OutsideGo-Awasi Patagonia-Antarctica 21

This is our blog about our recent trip to Awasi Patagonia, Chile and Western Peninsula of Antarctica through Antarctica 21.  The trip was arranged through OutsideGo who put the whole thing together for us. This is the third time we have used OutsideGo (previously Unchartered Outposts) to arrange a trip for us.  We keep using OutsideGo for many reasons, but the main reason is we have absolute confidence that our experience will be world class in terms of accommodations, food and things seen and experienced.  We generally find reviews “It was absolutely perfect or horrible” to be worthless, so we have developed a more thoughtful approach to review our experiences to include thoughts on the following categories as they apply to different aspects of the trip:

   1. Generation Considerations
   2. Pre-tour communications and arrangements
   3. What was seen or experienced
   4. Communications during the tour
   5. Accommodations
   6. Food
   7. Other stuff like clothing and camera gear

OutsideGo (5 stars)

As mentioned above, this is the third time we have used OutsideGo (previously Unchartered Outposts) to arrange our travels, primarily because they arrange a world class trip with fantastic accommodations, great food and present a great collection of experiences.  One of our trips was to South Africa and the other to Peru.  Equally important is the pre-tour and during tour experience that has always been excellent. 

 Pre-tour communication and arrangements: (5 stars)

Laura Gerwin at OutsideGo did a tremendous job offering different trip options and costs in the initial phases of the process. To help understand, the original menu included three locations: Patagonia, Acatama and Antarctica with two options each for a total of six choices in various combinations.  We chose Awasi Patagonia and the Ocean Nova with Antarctica 21.  Once the trip design was settled based mostly on duration of the trip and cost, the more detailed planning began.  Laura must have answered 100-200 emails concerning issues from camera gear, insurance, clothing and everything else.  She was prompt and clear in her answers.  She supplied several ways to view our itinerary that could be shared with family and friends.  She arranged travel insurance through Berkshire Hathaway and helped with our air travel though AirTrek.  All we had to do was pack.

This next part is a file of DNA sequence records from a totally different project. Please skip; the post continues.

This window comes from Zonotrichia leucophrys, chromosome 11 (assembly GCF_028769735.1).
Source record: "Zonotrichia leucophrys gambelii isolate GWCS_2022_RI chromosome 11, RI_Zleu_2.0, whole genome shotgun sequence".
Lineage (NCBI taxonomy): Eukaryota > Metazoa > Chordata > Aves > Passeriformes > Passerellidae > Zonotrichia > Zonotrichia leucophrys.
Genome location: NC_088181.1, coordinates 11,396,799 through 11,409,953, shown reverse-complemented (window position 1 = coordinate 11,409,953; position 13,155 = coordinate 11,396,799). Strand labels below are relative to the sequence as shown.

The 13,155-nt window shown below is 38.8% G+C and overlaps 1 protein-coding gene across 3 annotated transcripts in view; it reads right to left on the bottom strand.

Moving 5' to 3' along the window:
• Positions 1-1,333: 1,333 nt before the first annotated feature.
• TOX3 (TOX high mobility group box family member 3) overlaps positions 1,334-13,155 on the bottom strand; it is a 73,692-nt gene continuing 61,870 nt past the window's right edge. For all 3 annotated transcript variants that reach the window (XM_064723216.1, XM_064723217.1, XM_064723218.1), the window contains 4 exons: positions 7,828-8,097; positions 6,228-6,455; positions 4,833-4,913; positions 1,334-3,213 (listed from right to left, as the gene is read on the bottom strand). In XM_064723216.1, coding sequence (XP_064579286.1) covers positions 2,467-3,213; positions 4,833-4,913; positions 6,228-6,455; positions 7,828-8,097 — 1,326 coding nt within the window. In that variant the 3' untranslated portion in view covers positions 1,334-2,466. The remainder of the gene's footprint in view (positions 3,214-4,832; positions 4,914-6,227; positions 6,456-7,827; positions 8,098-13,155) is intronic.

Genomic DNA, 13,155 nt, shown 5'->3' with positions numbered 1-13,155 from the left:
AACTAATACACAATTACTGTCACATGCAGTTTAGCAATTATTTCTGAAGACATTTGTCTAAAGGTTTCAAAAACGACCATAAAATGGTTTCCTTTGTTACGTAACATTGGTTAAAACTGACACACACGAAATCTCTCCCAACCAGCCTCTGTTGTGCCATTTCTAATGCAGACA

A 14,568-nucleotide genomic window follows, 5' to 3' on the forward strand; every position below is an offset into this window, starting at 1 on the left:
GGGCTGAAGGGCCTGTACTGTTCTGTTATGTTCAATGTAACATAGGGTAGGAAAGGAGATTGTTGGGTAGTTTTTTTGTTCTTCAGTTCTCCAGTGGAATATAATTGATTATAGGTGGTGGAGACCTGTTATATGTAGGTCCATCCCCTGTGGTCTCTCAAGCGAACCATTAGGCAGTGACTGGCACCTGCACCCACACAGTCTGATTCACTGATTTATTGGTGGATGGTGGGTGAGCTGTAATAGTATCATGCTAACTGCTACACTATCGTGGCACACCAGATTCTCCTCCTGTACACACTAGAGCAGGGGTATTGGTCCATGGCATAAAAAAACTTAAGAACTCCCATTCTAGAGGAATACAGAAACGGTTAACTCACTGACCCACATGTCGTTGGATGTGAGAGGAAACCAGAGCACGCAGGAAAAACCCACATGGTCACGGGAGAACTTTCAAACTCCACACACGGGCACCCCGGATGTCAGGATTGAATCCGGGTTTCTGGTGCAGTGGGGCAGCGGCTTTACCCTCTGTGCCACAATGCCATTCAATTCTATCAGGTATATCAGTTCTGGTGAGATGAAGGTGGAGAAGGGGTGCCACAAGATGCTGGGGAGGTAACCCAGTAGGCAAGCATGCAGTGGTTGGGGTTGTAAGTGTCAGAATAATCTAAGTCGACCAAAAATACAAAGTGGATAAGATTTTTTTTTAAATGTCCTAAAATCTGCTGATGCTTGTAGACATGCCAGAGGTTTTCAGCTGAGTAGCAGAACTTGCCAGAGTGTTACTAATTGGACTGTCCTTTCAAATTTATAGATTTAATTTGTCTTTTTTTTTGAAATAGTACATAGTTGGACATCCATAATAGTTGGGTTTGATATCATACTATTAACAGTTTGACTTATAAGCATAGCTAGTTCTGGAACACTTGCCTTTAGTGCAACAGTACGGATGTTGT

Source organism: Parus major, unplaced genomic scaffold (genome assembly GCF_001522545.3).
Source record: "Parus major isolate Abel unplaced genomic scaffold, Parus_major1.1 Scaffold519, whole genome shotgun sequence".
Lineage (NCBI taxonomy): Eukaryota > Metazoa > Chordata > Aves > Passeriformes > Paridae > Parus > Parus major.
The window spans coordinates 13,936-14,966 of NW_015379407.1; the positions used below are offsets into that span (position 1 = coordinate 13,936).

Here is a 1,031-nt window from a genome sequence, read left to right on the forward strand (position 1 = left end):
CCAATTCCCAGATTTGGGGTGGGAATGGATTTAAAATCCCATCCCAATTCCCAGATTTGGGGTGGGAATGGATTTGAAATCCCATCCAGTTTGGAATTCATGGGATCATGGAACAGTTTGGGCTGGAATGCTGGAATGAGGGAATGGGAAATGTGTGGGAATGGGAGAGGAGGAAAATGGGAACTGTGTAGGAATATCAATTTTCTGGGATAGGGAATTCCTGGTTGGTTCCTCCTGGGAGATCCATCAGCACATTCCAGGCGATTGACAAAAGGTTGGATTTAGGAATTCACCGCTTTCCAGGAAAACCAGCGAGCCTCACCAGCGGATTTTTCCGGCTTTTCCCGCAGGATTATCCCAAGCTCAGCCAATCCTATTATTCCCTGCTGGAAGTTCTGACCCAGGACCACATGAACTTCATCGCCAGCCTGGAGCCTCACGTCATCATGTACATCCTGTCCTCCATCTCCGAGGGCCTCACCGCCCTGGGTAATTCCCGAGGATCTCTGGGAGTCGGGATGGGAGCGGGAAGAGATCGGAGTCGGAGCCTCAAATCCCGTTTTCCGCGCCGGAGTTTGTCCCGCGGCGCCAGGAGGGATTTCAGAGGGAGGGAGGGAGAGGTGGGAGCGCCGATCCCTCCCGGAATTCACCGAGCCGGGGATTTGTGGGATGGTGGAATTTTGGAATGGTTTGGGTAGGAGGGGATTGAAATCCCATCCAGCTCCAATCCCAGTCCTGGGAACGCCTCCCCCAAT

What was seen and experienced: (5 stars)

As has been our experience with OutsideGo in the past, they really know how to arrange for an extraordinary trip.   We will go into more detail below for Awasi Patagonia and Antarctica 21 separately, as the experiences were vastly different.  Once you see the details, we believe you can understand the 5-star rating.

Airtrek (5 star)

At OutsideGo’s recommendation we used AirTrek to arrange for our flights to and from Chile.  They used American for our Chicago-Miami connections and Latam for our Miami-Punta Arenas flights.  AirTrek’s service was excellent in arranging our flights, getting us assigned seats nearly 10 months prior to our departure and affordable tickets.  They provided us with email updates as flight schedules changed.